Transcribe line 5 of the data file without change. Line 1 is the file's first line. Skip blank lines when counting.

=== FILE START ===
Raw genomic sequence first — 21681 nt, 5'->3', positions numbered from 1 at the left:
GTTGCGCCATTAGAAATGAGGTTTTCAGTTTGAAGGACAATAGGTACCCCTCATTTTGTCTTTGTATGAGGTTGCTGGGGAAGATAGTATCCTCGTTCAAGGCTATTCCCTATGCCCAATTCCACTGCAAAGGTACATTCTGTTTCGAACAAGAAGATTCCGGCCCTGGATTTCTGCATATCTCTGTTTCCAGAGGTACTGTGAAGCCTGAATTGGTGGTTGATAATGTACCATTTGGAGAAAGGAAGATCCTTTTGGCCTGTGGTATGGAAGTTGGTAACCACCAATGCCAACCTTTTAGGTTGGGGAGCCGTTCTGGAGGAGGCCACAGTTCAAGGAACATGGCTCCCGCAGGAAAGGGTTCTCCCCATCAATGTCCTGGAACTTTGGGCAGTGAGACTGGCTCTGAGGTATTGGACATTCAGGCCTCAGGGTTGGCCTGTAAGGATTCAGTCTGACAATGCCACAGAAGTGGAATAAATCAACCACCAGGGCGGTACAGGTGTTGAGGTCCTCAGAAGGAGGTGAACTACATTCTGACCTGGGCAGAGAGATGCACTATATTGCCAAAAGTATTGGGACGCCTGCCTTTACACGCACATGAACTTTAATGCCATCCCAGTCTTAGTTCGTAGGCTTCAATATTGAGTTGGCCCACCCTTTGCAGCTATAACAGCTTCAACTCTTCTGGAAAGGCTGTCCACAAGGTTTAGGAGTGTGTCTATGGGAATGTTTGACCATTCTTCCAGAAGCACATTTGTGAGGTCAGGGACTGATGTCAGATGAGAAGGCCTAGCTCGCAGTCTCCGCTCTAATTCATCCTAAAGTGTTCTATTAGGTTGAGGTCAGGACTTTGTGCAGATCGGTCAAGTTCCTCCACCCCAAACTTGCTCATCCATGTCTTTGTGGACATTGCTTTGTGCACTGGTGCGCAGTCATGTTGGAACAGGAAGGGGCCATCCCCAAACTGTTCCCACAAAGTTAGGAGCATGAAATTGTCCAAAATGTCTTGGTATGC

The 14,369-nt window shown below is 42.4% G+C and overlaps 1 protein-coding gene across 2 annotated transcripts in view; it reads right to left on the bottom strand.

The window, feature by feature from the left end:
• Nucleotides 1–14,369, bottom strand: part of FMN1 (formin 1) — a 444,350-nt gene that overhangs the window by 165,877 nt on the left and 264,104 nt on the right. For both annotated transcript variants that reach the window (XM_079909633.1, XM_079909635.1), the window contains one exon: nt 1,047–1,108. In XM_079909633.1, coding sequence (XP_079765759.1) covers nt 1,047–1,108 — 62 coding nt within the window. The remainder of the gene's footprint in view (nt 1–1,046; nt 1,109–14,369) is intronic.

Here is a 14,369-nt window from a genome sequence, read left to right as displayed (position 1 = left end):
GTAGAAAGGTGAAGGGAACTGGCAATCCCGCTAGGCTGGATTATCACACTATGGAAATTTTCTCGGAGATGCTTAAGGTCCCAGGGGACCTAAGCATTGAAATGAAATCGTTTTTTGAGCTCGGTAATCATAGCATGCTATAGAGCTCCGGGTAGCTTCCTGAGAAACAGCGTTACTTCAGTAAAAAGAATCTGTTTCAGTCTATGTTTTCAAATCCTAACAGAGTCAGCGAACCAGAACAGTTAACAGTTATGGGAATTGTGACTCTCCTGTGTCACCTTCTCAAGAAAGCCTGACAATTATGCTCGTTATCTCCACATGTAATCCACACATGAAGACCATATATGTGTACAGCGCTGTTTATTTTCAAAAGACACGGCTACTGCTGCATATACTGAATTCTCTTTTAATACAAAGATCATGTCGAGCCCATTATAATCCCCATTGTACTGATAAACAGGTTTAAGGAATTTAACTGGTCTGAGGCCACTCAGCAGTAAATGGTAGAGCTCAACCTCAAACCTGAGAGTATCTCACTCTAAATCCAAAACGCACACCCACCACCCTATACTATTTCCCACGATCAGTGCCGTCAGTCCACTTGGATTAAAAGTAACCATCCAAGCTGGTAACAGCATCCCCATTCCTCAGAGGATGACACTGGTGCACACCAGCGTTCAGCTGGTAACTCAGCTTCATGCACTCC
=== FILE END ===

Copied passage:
• Nucleotides 1–14,369, bottom strand: part of FMN1 (formin 1) — a 444,350-nt gene that overhangs the window by 165,877 nt on the left and 264,104 nt on the right. For both annotated transcript variants that reach the window (XM_079909633.1, XM_079909635.1), the window contains one exon: nt 1,047–1,108. In XM_079909633.1, coding sequence (XP_079765759.1) covers nt 1,047–1,108 — 62 coding nt within the window. The remainder of the gene's footprint in view (nt 1–1,046; nt 1,109–14,369) is intronic.